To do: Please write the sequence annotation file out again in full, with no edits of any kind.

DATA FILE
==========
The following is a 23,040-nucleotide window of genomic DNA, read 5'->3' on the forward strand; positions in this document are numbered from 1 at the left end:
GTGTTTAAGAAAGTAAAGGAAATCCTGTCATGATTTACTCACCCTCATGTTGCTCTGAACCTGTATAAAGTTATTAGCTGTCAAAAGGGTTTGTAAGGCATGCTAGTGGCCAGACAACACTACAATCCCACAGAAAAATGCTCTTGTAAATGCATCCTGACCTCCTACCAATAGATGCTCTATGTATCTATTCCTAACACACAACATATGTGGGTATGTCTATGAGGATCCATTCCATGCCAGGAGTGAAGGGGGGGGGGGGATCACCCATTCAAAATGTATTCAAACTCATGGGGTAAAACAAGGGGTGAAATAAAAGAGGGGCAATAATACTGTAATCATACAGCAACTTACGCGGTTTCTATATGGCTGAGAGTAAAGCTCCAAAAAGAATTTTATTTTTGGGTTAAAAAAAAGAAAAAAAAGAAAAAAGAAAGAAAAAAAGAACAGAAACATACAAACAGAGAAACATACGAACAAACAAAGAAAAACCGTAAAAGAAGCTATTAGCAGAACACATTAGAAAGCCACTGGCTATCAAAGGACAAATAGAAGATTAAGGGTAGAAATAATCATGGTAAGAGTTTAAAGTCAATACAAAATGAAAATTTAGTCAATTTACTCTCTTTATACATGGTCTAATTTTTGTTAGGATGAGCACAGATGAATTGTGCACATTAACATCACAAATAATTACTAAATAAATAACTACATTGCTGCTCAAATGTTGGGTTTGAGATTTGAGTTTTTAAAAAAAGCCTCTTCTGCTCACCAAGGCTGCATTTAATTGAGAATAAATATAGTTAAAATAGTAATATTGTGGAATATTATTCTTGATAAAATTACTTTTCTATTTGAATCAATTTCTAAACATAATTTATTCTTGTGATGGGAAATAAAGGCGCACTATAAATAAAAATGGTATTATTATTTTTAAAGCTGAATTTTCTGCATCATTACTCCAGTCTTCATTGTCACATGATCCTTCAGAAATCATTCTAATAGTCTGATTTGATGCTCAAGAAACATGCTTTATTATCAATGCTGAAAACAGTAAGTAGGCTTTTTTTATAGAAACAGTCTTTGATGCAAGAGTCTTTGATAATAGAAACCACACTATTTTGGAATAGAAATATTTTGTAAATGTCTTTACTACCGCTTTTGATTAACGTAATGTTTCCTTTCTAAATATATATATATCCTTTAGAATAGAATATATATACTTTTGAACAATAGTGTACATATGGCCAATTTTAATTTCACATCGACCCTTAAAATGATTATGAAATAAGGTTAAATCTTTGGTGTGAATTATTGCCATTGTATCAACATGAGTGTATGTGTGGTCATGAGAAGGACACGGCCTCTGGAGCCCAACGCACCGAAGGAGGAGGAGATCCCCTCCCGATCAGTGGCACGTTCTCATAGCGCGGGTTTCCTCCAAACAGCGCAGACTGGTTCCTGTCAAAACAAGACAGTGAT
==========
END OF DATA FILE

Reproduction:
The following is a 23,040-nucleotide window of genomic DNA, read 5'->3' on the forward strand; positions in this document are numbered from 1 at the left end:
GTGTTTAAGAAAGTAAAGGAAATCCTGTCATGATTTACTCACCCTCATGTTGCTCTGAACCTGTATAAAGTTATTAGCTGTCAAAAGGGTTTGTAAGGCATGCTAGTGGCCAGACAACACTACAATCCCACAGAAAAATGCTCTTGTAAATGCATCCTGACCTCCTACCAATAGATGCTCTATGTATCTATTCCTAACACACAACATATGTGGGTATGTCTATGAGGATCCATTCCATGCCAGGAGTGAAGGGGGGGGGGGGATCACCCATTCAAAATGTATTCAAACTCATGGGGTAAAACAAGGGGTGAAATAAAAGAGGGGCAATAATACTGTAATCATACAGCAACTTACGCGGTTTCTATATGGCTGAGAGTAAAGCTCCAAAAAGAATTTTATTTTTGGGTTAAAAAAAAGAAAAAAAAGAAAAAAGAAAGAAAAAAAGAACAGAAACATACAAACAGAGAAACATACGAACAAACAAAGAAAAACCGTAAAAGAAGCTATTAGCAGAACACATTAGAAAGCCACTGGCTATCAAAGGACAAATAGAAGATTAAGGGTAGAAATAATCATGGTAAGAGTTTAAAGTCAATACAAAATGAAAATTTAGTCAATTTACTCTCTTTATACATGGTCTAATTTTTGTTAGGATGAGCACAGATGAATTGTGCACATTAACATCACAAATAATTACTAAATAAATAACTACATTGCTGCTCAAATGTTGGGTTTGAGATTTGAGTTTTTAAAAAAAGCCTCTTCTGCTCACCAAGGCTGCATTTAATTGAGAATAAATATAGTTAAAATAGTAATATTGTGGAATATTATTCTTGATAAAATTACTTTTCTATTTGAATCAATTTCTAAACATAATTTATTCTTGTGATGGGAAATAAAGGCGCACTATAAATAAAAATGGTATTATTATTTTTAAAGCTGAATTTTCTGCATCATTACTCCAGTCTTCATTGTCACATGATCCTTCAGAAATCATTCTAATAGTCTGATTTGATGCTCAAGAAACATGCTTTATTATCAATGCTGAAAACAGTAAGTAGGCTTTTTTTATAGAAACAGTCTTTGATGCAAGAGTCTTTGATAATAGAAACCACACTATTTTGGAATAGAAATATTTTGTAAATGTCTTTACTACCGCTTTTGATTAACGTAATGTTTCCTTTCTAAATATATATATATCCTTTAGAATAGAATATATATACTTTTGAACAATAGTGTACATATGGCCAATTTTAATTTCACATCGACCCTTAAAATGATTATGAAATAAGGTTAAATCTTTGGTGTGAATTATTGCCATTGTATCAACATGAGTGTATGTGTGGTCATGAGAAGGACACGGCCTCTGGAGCCCAACGCACCGAAGGAGGAGGAGATCCCCTCCCGATCAGTGGCACGTTCTCATAGCGCGGGTTTCCTCCAAACAGCGCAGACTGGTTCCTGTCAAAACAAGACAGTGAT